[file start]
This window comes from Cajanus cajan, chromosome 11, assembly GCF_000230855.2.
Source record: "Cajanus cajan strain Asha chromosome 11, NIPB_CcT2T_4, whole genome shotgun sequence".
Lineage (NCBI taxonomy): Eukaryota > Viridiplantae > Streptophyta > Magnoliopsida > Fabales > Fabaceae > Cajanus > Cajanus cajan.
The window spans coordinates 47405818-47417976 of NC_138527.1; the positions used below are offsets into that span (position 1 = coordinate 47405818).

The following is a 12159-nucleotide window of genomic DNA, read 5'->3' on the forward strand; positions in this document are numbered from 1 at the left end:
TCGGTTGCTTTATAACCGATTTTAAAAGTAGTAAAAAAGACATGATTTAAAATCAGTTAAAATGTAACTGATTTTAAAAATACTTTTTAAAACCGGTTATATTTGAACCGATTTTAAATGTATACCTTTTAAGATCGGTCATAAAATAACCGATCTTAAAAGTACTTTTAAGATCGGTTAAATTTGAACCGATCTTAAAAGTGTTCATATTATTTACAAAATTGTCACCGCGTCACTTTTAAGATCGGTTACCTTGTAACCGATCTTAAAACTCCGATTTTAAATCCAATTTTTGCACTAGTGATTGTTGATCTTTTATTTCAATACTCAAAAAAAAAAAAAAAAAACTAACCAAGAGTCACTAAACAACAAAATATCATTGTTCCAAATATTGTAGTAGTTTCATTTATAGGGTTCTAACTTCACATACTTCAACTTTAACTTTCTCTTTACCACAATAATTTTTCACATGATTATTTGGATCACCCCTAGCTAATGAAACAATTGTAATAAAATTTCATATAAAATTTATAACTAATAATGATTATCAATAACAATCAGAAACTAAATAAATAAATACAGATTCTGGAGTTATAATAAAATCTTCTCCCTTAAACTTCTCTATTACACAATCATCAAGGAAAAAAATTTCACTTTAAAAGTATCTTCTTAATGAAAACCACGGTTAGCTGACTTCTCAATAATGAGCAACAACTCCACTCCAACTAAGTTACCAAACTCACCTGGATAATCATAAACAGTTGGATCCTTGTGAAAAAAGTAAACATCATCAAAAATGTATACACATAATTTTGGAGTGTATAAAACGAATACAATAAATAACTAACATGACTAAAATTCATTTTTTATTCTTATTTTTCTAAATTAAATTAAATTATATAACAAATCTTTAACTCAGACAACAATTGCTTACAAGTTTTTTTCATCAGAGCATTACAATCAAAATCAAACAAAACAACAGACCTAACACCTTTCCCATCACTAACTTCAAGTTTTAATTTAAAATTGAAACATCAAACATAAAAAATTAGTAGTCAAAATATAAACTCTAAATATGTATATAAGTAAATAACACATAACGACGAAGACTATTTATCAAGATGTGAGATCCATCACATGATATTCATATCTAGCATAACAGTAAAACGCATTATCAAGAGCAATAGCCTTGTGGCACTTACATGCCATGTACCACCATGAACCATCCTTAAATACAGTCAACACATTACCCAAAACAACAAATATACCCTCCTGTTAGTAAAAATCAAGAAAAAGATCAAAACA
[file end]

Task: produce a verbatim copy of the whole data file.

This window comes from Cajanus cajan, chromosome 11, assembly GCF_000230855.2.
Source record: "Cajanus cajan strain Asha chromosome 11, NIPB_CcT2T_4, whole genome shotgun sequence".
Lineage (NCBI taxonomy): Eukaryota > Viridiplantae > Streptophyta > Magnoliopsida > Fabales > Fabaceae > Cajanus > Cajanus cajan.
The window spans coordinates 47405818-47417976 of NC_138527.1; the positions used below are offsets into that span (position 1 = coordinate 47405818).

The following is a 12159-nucleotide window of genomic DNA, read 5'->3' on the forward strand; positions in this document are numbered from 1 at the left end:
TCGGTTGCTTTATAACCGATTTTAAAAGTAGTAAAAAAGACATGATTTAAAATCAGTTAAAATGTAACTGATTTTAAAAATACTTTTTAAAACCGGTTATATTTGAACCGATTTTAAATGTATACCTTTTAAGATCGGTCATAAAATAACCGATCTTAAAAGTACTTTTAAGATCGGTTAAATTTGAACCGATCTTAAAAGTGTTCATATTATTTACAAAATTGTCACCGCGTCACTTTTAAGATCGGTTACCTTGTAACCGATCTTAAAACTCCGATTTTAAATCCAATTTTTGCACTAGTGATTGTTGATCTTTTATTTCAATACTCAAAAAAAAAAAAAAAAAACTAACCAAGAGTCACTAAACAACAAAATATCATTGTTCCAAATATTGTAGTAGTTTCATTTATAGGGTTCTAACTTCACATACTTCAACTTTAACTTTCTCTTTACCACAATAATTTTTCACATGATTATTTGGATCACCCCTAGCTAATGAAACAATTGTAATAAAATTTCATATAAAATTTATAACTAATAATGATTATCAATAACAATCAGAAACTAAATAAATAAATACAGATTCTGGAGTTATAATAAAATCTTCTCCCTTAAACTTCTCTATTACACAATCATCAAGGAAAAAAATTTCACTTTAAAAGTATCTTCTTAATGAAAACCACGGTTAGCTGACTTCTCAATAATGAGCAACAACTCCACTCCAACTAAGTTACCAAACTCACCTGGATAATCATAAACAGTTGGATCCTTGTGAAAAAAGTAAACATCATCAAAAATGTATACACATAATTTTGGAGTGTATAAAACGAATACAATAAATAACTAACATGACTAAAATTCATTTTTTATTCTTATTTTTCTAAATTAAATTAAATTATATAACAAATCTTTAACTCAGACAACAATTGCTTACAAGTTTTTTTCATCAGAGCATTACAATCAAAATCAAACAAAACAACAGACCTAACACCTTTCCCATCACTAACTTCAAGTTTTAATTTAAAATTGAAACATCAAACATAAAAAATTAGTAGTCAAAATATAAACTCTAAATATGTATATAAGTAAATAACACATAACGACGAAGACTATTTATCAAGATGTGAGATCCATCACATGATATTCATATCTAGCATAACAGTAAAACGCATTATCAAGAGCAATAGCCTTGTGGCACTTACATGCCATGTACCACCATGAACCATCCTTAAATACAGTCAACACATTACCCAAAACAACAAATATACCCTCCTGTTAGTAAAAATCAAGAAAAAGATCAAAACA